Wednesday, November 28, 2007

Illegally dumped deer carcasses make hunting season unpleasant for some

Some rural residents in Michigan dread the beginning of deer hunting season, because each year it brings the nuisance of illegally dumped deer carcasses. In Bennington Township, Mich., Rick and Dawn Lucas had 17 deer carcasses dropped within 100 yards of their home, reports The Argus-Press in Owosso. The problem is not a new one, but it might be getting worse due to under staffing at the Department of Natural Resources, reports Scott Atkinson. In rural areas such as around the Lucases, a lack of witnesses and patrols means the problem might not be going away soon. (Read more)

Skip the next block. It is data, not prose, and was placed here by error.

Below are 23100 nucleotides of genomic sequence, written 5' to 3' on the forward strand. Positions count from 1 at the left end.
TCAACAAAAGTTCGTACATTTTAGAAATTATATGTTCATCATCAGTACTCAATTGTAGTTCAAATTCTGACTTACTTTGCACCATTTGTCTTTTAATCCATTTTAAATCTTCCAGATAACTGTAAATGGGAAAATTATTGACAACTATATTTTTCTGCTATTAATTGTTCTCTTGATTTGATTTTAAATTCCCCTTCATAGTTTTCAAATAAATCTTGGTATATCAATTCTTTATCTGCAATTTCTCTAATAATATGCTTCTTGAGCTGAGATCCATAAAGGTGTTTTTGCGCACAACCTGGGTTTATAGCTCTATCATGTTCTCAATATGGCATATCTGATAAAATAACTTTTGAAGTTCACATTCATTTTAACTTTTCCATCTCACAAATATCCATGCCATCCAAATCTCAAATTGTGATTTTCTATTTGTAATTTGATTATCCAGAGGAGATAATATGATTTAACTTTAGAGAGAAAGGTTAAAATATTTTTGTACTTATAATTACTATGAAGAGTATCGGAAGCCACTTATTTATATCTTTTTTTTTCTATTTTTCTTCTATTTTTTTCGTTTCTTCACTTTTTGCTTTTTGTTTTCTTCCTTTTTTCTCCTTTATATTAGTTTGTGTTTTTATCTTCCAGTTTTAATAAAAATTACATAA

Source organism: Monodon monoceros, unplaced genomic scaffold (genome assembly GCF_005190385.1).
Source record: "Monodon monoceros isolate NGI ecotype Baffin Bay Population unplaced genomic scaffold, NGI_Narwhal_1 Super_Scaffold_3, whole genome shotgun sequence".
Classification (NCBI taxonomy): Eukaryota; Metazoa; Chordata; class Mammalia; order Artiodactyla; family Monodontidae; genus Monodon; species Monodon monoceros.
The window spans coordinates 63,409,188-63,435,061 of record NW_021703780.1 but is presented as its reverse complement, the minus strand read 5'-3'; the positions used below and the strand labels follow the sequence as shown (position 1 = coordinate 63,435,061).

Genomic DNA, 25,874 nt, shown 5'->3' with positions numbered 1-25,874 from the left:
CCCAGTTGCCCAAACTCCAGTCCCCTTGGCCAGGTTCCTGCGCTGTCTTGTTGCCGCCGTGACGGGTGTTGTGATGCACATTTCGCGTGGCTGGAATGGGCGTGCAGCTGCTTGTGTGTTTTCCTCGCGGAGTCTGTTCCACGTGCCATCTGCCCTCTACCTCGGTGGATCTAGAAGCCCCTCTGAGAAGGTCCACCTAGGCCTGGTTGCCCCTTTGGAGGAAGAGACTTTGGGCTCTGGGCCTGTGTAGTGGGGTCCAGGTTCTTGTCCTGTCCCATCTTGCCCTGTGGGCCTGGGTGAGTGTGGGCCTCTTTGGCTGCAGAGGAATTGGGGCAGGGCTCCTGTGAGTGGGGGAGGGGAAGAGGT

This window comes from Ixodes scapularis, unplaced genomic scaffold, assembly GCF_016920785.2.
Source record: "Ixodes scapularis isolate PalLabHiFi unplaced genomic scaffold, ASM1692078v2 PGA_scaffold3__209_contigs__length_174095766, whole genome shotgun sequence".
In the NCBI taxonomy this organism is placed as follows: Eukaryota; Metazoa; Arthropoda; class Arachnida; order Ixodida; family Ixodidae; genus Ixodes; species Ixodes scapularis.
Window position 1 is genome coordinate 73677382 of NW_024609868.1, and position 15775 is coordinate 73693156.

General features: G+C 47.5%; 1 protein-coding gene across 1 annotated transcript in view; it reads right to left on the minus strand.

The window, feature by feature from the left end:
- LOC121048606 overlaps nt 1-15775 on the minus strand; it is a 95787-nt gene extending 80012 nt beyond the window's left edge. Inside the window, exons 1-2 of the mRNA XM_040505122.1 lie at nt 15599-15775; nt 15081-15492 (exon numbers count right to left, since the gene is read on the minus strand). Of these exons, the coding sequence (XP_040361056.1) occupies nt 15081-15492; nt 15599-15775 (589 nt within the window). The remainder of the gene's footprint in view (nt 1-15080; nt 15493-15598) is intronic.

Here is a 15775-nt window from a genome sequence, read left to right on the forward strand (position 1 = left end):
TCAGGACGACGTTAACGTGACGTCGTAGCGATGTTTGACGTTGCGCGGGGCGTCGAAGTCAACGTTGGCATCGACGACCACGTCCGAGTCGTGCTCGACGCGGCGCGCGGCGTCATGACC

The problem is prevalent in other states, reports the Grand Forks (N.D.) Herald. Outdoors editor Brad Dokken interviewed hunters and officials who said it is all too common. "'It,' in this case, is the practice of dumping deer carcasses - the bones and crud that's left over after the meat has been removed - in waterways, roadside ditches or other highly visible place," Dokken writes. "Besides being illegal, dumping carcasses is unsightly and gives all deer hunters a bad name." He also cites the latest weekly report from the Minnesota Department of Natural Resources which included plenty of complaints about the illegal dumping. " You know who you are," Dokken tells would-be dumpers, "and it's time to clean up your act." (Read more)

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